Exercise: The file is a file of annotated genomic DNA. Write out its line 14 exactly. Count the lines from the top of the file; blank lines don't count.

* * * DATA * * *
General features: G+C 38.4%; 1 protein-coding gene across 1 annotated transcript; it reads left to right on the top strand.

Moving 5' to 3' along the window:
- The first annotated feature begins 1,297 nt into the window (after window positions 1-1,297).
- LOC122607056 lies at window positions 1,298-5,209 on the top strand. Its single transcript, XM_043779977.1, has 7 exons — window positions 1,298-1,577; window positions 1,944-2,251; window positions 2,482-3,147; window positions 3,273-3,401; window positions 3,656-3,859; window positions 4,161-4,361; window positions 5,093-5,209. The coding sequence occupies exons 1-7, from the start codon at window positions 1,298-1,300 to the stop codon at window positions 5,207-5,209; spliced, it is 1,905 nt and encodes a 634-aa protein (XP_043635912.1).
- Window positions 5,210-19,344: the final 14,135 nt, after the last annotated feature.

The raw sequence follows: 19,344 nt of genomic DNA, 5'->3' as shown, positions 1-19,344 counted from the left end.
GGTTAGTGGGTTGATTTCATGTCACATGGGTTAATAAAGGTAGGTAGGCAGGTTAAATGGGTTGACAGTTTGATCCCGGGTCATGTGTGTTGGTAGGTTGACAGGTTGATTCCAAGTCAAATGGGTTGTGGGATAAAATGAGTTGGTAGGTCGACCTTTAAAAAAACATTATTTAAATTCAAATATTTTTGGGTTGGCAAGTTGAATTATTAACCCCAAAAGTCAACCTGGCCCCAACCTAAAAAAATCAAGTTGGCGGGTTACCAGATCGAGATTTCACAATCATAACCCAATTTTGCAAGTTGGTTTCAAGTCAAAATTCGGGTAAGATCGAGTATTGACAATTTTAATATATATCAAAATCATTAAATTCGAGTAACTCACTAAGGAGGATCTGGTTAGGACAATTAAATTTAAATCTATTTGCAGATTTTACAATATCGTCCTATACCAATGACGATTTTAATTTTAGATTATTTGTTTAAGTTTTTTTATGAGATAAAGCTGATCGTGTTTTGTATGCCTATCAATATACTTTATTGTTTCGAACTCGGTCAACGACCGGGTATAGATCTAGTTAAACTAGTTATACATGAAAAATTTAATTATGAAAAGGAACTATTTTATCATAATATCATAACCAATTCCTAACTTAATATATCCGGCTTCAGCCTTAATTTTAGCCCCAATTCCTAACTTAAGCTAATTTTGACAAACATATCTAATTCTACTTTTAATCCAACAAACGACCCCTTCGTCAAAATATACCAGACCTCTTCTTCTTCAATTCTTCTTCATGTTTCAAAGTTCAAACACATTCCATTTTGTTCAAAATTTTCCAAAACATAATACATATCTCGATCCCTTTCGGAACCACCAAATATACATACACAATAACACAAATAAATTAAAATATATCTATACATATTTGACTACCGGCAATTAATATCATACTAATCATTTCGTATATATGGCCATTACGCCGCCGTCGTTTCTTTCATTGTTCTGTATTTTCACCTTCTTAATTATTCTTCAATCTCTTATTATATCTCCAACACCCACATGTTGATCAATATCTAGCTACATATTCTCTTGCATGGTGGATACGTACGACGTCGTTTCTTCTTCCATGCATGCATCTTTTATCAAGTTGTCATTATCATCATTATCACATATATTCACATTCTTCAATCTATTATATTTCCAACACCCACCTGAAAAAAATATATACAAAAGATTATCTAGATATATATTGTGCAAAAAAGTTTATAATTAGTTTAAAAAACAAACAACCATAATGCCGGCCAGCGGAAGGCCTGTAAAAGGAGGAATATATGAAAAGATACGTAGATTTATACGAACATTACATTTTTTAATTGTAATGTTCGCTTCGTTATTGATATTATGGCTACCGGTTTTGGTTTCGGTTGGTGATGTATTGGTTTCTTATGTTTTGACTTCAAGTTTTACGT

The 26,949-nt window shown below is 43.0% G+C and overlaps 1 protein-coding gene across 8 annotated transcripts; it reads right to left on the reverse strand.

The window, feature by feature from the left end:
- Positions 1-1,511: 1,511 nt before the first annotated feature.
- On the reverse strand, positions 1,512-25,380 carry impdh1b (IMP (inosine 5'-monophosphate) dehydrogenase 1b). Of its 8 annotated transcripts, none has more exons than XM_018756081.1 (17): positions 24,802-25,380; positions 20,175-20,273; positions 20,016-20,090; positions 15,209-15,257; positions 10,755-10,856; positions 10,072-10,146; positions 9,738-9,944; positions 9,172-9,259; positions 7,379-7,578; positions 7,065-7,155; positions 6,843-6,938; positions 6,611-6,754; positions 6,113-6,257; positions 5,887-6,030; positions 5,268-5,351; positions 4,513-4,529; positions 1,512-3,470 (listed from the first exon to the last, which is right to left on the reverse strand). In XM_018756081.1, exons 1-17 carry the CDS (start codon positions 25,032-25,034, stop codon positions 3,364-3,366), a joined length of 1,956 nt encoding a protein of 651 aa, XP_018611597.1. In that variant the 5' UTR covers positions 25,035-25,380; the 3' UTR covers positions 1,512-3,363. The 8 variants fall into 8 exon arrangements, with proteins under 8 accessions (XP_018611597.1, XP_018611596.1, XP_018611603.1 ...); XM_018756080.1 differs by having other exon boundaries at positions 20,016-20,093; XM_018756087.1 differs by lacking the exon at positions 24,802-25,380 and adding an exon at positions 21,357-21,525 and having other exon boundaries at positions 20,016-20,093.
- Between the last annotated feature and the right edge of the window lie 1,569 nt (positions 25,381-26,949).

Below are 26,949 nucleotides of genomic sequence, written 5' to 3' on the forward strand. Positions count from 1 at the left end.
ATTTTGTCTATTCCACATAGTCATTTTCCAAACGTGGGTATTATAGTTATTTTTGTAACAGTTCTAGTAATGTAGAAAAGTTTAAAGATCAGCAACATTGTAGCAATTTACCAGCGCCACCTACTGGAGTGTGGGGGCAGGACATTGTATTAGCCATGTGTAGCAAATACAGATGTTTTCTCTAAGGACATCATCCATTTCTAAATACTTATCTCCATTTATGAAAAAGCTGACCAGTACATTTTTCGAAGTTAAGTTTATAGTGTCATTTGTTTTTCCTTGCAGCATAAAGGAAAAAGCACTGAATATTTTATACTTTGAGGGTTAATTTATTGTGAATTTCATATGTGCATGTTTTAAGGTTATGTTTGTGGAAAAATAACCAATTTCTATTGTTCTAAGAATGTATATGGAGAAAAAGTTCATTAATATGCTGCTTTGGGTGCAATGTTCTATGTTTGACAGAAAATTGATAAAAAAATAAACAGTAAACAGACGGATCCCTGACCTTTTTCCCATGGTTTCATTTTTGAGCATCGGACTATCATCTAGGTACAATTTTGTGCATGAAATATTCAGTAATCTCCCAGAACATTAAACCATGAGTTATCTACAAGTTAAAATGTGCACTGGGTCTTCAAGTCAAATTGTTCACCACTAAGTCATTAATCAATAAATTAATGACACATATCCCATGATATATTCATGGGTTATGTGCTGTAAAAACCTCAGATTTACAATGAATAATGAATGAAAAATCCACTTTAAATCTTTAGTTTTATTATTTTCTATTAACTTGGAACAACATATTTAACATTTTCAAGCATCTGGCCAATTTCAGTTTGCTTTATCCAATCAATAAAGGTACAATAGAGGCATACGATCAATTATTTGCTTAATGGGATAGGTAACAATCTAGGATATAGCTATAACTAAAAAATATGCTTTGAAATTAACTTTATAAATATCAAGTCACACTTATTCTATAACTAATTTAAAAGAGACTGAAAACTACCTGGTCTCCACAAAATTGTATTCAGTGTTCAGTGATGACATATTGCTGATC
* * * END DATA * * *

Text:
ATTTTGTCTATTCCACATAGTCATTTTCCAAACGTGGGTATTATAGTTATTTTTGTAACAGTTCTAGTAATGTAGAAAAGTTTAAAGATCAGCAACATTGTAGCAATTTACCAGCGCCACCTACTGGAGTGTGGGGGCAGGACATTGTATTAGCCATGTGTAGCAAATACAGATGTTTTCTCTAAGGACATCATCCATTTCTAAATACTTATCTCCATTTATGAAAAAGCTGACCAGTACATTTTTCGAAGTTAAGTTTATAGTGTCATTTGTTTTTCCTTGCAGCATAAAGGAAAAAGCACTGAATATTTTATACTTTGAGGGTTAATTTATTGTGAATTTCATATGTGCATGTTTTAAGGTTATGTTTGTGGAAAAATAACCAATTTCTATTGTTCTAAGAATGTATATGGAGAAAAAGTTCATTAATATGCTGCTTTGGGTGCAATGTTCTATGTTTGACAGAAAATTGATAAAAAAATAAACAGTAAACAGACGGATCCCTGACCTTTTTCCCATGGTTTCATTTTTGAGCATCGGACTATCATCTAGGTACAATTTTGTGCATGAAATATTCAGTAATCTCCCAGAACATTAAACCATGAGTTATCTACAAGTTAAAATGTGCACTGGGTCTTCAAGTCAAATTGTTCACCACTAAGTCATTAATCAATAAATTAATGACACATATCCCATGATATATTCATGGGTTATGTGCTGTAAAAACCTCAGATTTACAATGAATAATGAATGAAAAATCCACTTTAAATCTTTAGTTTTATTATTTTCTATTAACTTGGAACAACATATTTAACATTTTCAAGCATCTGGCCAATTTCAGTTTGCTTTATCCAATCAATAAAGGTACAATAGAGGCATACGATCAATTATTTGCTTAATGGGATAGGTAACAATCTAGGATATAGCTATAACTAAAAAATATGCTTTGAAATTAACTTTATAAATATCAAGTCACACTTATTCTATAACTAATTTAAAAGAGACTGAAAACTACCTGGTCTCCACAAAATTGTATTCAGTGTTCAGTGATGACATATTGCTGATC